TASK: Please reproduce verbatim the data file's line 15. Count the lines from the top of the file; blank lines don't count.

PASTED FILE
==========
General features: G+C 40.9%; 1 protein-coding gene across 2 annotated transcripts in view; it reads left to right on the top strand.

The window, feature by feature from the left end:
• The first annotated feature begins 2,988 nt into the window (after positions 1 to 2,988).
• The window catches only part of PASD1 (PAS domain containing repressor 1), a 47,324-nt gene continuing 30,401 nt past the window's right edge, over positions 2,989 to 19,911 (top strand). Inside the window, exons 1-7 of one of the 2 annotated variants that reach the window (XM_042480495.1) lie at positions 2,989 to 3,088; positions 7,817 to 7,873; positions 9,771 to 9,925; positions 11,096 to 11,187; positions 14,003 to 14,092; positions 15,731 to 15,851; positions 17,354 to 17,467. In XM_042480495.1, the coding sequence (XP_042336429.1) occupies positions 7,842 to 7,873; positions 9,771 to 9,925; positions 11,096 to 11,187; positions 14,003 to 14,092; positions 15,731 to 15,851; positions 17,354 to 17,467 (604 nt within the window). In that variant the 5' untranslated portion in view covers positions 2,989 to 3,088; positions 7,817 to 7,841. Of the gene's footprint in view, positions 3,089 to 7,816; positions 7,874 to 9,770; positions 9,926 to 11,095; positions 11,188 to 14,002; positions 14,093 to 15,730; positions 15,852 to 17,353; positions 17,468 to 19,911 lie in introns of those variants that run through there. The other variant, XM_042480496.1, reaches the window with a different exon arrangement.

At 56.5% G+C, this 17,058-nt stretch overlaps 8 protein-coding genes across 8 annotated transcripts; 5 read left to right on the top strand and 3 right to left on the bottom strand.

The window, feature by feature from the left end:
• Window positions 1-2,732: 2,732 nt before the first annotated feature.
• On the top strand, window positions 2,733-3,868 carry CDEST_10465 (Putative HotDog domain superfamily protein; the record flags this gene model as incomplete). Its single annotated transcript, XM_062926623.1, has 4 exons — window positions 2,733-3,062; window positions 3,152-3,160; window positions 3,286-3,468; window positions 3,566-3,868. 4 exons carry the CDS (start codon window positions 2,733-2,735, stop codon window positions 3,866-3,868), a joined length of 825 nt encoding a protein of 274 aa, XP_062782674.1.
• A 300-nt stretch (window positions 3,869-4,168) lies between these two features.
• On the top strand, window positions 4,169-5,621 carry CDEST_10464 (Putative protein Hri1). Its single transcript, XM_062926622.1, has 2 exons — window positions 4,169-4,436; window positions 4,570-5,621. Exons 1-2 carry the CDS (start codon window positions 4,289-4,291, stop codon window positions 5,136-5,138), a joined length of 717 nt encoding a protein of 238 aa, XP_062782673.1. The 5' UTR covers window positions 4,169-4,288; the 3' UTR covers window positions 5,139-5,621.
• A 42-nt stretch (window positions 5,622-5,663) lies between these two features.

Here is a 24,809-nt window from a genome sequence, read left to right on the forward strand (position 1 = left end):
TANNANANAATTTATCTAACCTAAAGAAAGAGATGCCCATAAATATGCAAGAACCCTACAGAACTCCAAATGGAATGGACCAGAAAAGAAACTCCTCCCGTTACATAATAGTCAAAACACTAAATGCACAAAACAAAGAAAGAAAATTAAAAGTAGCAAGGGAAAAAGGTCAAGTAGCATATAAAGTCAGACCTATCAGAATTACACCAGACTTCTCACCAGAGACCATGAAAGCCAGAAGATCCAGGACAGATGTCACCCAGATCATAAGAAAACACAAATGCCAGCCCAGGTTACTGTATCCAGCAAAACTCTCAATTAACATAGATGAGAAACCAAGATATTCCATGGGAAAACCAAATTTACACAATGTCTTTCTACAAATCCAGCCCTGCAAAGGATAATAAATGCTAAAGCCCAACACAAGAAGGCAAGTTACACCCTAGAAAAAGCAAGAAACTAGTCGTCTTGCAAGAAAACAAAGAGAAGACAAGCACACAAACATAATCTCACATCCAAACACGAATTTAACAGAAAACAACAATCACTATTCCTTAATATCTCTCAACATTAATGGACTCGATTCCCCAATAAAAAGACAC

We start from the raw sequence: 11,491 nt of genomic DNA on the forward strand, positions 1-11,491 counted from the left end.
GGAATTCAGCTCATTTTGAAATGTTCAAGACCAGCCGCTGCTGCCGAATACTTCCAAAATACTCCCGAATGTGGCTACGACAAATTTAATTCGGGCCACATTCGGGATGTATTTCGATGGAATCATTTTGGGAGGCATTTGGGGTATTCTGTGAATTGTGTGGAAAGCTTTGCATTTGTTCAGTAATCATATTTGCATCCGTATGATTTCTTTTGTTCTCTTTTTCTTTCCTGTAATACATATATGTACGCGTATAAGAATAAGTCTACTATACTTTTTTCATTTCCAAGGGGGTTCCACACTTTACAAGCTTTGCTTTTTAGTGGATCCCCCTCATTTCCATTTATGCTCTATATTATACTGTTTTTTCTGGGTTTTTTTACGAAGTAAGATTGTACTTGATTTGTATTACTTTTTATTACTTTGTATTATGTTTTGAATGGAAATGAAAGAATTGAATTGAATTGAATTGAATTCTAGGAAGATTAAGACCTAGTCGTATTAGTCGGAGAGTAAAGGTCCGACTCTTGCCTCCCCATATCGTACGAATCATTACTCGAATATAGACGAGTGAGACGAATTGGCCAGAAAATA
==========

GGAATTCAGCTCATTTTGAAATGTTCAAGACCAGCCGCTGCTGCCGAATACTTCCAAAATACTCCCGAATGTGGCTACGACAAATTTAATTCGGGCCACATTCGGGATGTATTTCGATGGAATCATTTTGGGAGGCATTTGGGGTATTCTGTGAATTGTGTGGAAAGCTTTGCATTTGTTCAGTAATCATATTTGCATCCGTATGATTTCTTTTGTTCTCTTTTTCTTTCCTGTAATACATATATGTACGCGTATAAGAATAAGTCTACTATACTTTTTTCATTTCCAAGGGGGTTCCACACTTTACAAGCTTTGCTTTTTAGTGGATCCCCCTCATTTCCATTTATGCTCTATATTATACTGTTTTTTCTGGGTTTTTTTACGAAGTAAGATTGTACTTGATTTGTATTACTTTTTATTACTTTGTATTATGTTTTGAATGGAAATGAAAGAATTGAATTGAATTGAATTGAATTCTAGGAAGATTAAGACCTAGTCGTATTAGTCGGAGAGTAAAGGTCCGACTCTTGCCTCCCCATATCGTACGAATCATTACTCGAATATAGACGAGTGAGACGAATTGGCCAGAAAATA